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  • Jan Flynn

Listen to Your Body

Before it starts screaming at you

Photo by julien Tromeur on Unsplash

Our bodies speak to us in sensations

So say a number of the yoga teachers I’ve had the pleasure to study with over the years. It’s an illuminating addition to the admonition we hear all the time to “listen to your body,” and it makes sense.

Our bodies, like good draft horses, do their best to follow our commands so much of the time that we take them for granted. They ask only for adequate feeding, maintenance, and rest. When something interferes with the body’s obedience, whether through illness or injury or the unreasonableness of our demands, it lacks words to convey its distress so must rely on physical sensations, which can be quiet or blaring.

If sensation is the body’s language, right now mine is using language that would shock a sailor. And it’s not being shy about it, either.

To be fair, it was trying to warn me ahead of time

The body’s problem, at least my body’s problem, is that the language of sensation tends to be far more subtle than the messages the brain takes in from popular culture, online fitness gurus, or a smartwatch. In my case, my lower back had been sending me polite hints for a couple of weeks that it was feeling not quite the thing.

Did I listen? Only sort of. Having had a number of misadventures with my sacrum over the decades, I’ve learned to respect the region of my L4 and L5 discs. But I’ve also found that too much coddling risks my core getting lazy, which is no good in the long run. Besides, like any self-respecting, overly zealous, fitness-nut American, I am loath to ease up on my workouts.

I noticed a wee flare in my lumbar region when lifting weights or performing vinyasas, but I took it as a sign to tighten my core and keep going. I got away with my usual regimen for days, and then through a series of long flights, followed by a beach vacation that involved a lot of idleness punctuated by random fits of snorkeling, swimming, hiking, and yoga performed under the tropical sun. Food and beverage consumption fell under holiday rules meanwhile.

You’ve heard of the see-food diet? You see food, you eat it. And maybe you wash it down with a mai tai.

Then more long flights homewards, followed by jet lag and a tight-jawed effort to take myself in hand and get back to my usual routine.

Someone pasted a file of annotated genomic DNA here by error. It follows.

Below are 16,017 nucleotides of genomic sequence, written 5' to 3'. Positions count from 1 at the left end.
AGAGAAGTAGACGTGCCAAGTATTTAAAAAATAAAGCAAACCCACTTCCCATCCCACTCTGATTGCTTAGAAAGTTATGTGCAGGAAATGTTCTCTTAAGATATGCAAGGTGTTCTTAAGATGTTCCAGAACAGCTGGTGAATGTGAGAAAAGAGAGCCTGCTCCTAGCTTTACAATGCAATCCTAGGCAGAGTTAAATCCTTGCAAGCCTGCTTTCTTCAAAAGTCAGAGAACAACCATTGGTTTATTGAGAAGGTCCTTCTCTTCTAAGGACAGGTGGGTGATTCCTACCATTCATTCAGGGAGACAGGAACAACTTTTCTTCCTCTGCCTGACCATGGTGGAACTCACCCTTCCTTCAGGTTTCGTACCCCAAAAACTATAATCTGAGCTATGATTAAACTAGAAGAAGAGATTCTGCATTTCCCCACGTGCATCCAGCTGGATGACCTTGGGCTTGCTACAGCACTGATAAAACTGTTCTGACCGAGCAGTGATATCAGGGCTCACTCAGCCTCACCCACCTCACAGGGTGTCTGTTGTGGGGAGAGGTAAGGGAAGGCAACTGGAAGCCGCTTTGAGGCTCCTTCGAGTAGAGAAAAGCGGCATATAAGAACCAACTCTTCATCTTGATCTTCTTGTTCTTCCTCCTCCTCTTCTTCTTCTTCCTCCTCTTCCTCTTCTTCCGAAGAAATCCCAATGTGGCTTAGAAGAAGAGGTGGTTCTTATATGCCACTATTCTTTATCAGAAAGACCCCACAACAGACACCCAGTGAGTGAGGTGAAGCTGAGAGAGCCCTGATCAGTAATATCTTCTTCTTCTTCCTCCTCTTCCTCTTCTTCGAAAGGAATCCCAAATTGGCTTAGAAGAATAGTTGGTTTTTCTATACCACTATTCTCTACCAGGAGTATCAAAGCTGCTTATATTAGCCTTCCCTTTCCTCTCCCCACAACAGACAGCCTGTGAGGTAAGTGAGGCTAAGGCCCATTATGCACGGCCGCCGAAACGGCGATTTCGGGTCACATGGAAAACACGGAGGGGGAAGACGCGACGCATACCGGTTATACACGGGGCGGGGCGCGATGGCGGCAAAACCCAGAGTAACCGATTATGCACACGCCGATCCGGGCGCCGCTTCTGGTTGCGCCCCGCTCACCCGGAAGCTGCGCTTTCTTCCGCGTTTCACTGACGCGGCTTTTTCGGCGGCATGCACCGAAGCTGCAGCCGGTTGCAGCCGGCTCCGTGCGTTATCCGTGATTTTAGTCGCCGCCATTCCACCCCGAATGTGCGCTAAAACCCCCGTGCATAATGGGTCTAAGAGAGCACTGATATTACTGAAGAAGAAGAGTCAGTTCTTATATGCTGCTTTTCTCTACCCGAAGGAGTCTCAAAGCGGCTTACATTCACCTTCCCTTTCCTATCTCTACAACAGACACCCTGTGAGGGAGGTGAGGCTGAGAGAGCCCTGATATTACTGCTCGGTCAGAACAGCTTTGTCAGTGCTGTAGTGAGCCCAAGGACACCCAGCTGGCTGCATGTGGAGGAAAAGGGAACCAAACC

The body has to get pretty loud to outshout the ego

At that point, my body and I were engaged in a dialogue. It began calmly.

BODY: I’m still feeling a little stiff, just sayin’ . . .

ME: I know! That’s why we’re doing Zumba this morning, and then yoga! You’ll feel so much better!

BODY: Maybe . . .

That went on for a few mornings. The volume of the remonstrations from my body dialed up a notch.

ME: C’mon, two more reps with the weights. Shaking muscles is a good sign; it means you’re getting stronger!

BODY: Shaking muscles, I can accept. But this is starting to hurt.

ME: Well, the ego says that pain is just weakness leaving the body.

BODY: Tell the ego to lift the damn weights, then.

Despite its grumbling, the body complied with my demands. Until that is, I made one tiny, ill-advised move: on my hands and knees, I leaned forward and reached to move a 20-lb dumbell out of my way.

BODY: OUCH!! $%#@&!!!

ME: *gasping*

BODY: Now you’ve done it. That was your lower back giving out. Let’s see the ego get your @$$ back up off the floor now!

ME: *still gasping* I’m sorry, I’m really, really sorry, I’m soooo sorry . . .

BODY: Yeah, yeah. I’ve heard that before.

ME: Would it be okay if I tried to roll over and push us up from there? If I’m very, very careful?

BODY: Guess you’ll just have to try it and see. Since you’re so smart.

The body, truly insulted, stops playing nice

And once that happens, the power dynamic shifts dramatically. The body, having resorted to the nuclear option (sudden, breath-taking stabs of pain) is now in command. I ply it with ice packs, followed after a few days by heat packs, interspersed with rest and verrrrry gentle stretching and therapeutic yoga.

Our conversations have changed in nature.

ME: How does that motion feel? Is that okay with you?

BODY: Maybe. But get me another pillow first.

ME: Right away!

BODY: And a cup of tea. And a heating pad.

ME: On it!

BODY: I’m tired of sitting. I want to lie down. No, that doesn’t feel right either . . .

ME: Maybe you’d like to go for a little walk?

BODY: Maybe. Maybe not.

ME: Um. Which would you like?

BODY: You’ll just have to try and see, won’t you? You’re supposed to be the one with the mind.

ME: I see. Okay, we’ll try a little walk, just for a bit. It might help your circulation. How does that sound?

BODY: I’ll go along with it, but if you step off a curb suddenly or push me too far, you’re not sleeping again tonight.

ME: I hear you!

This isn’t the first time this has happened

My body and I have been here before. Our first such encounter happened early in my fourth decade, when I threw my back into fits by hoisting a fussing toddler. It was a shock then, but during later incidents I learned to push my body enough to keep it in decent shape without going over its healthy edge.

That way, my body and I maintain our tenuously peaceful partnership. But sometimes, something happens to upset the balance. I fall off a bike, or a horse, or twist an ankle on a hidden root on the trail.

And sometimes I simply fail to listen. As the years pile up, that’s an indulgence I can less and less afford. My body has my full attention now, and I promise to listen carefully.

Even when it’s not swearing at me.

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